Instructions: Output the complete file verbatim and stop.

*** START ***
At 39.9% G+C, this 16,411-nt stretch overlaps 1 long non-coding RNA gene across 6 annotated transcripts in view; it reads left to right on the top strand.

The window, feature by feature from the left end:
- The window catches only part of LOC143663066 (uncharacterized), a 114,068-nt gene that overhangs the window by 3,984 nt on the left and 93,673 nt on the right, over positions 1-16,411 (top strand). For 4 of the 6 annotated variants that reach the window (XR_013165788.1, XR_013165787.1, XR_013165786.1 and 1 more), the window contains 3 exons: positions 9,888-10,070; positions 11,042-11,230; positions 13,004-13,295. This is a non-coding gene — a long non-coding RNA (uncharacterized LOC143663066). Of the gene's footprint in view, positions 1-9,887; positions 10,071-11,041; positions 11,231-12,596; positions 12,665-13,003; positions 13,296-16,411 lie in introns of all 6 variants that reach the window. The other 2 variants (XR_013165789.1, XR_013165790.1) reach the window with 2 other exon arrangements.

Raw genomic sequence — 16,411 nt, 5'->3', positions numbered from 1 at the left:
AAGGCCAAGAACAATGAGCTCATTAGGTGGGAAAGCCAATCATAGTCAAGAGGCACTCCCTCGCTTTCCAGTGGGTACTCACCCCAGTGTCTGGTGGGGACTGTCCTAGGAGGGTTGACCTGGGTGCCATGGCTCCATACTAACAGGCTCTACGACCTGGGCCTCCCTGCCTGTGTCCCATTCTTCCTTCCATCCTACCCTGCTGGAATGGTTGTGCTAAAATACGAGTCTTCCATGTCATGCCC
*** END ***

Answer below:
At 39.9% G+C, this 16,411-nt stretch overlaps 1 long non-coding RNA gene across 6 annotated transcripts in view; it reads left to right on the top strand.

The window, feature by feature from the left end:
- The window catches only part of LOC143663066 (uncharacterized), a 114,068-nt gene that overhangs the window by 3,984 nt on the left and 93,673 nt on the right, over positions 1-16,411 (top strand). For 4 of the 6 annotated variants that reach the window (XR_013165788.1, XR_013165787.1, XR_013165786.1 and 1 more), the window contains 3 exons: positions 9,888-10,070; positions 11,042-11,230; positions 13,004-13,295. This is a non-coding gene — a long non-coding RNA (uncharacterized LOC143663066). Of the gene's footprint in view, positions 1-9,887; positions 10,071-11,041; positions 11,231-12,596; positions 12,665-13,003; positions 13,296-16,411 lie in introns of all 6 variants that reach the window. The other 2 variants (XR_013165789.1, XR_013165790.1) reach the window with 2 other exon arrangements.

Raw genomic sequence — 16,411 nt, 5'->3', positions numbered from 1 at the left:
AAGGCCAAGAACAATGAGCTCATTAGGTGGGAAAGCCAATCATAGTCAAGAGGCACTCCCTCGCTTTCCAGTGGGTACTCACCCCAGTGTCTGGTGGGGACTGTCCTAGGAGGGTTGACCTGGGTGCCATGGCTCCATACTAACAGGCTCTACGACCTGGGCCTCCCTGCCTGTGTCCCATTCTTCCTTCCATCCTACCCTGCTGGAATGGTTGTGCTAAAATACGAGTCTTCCATGTCATGCCC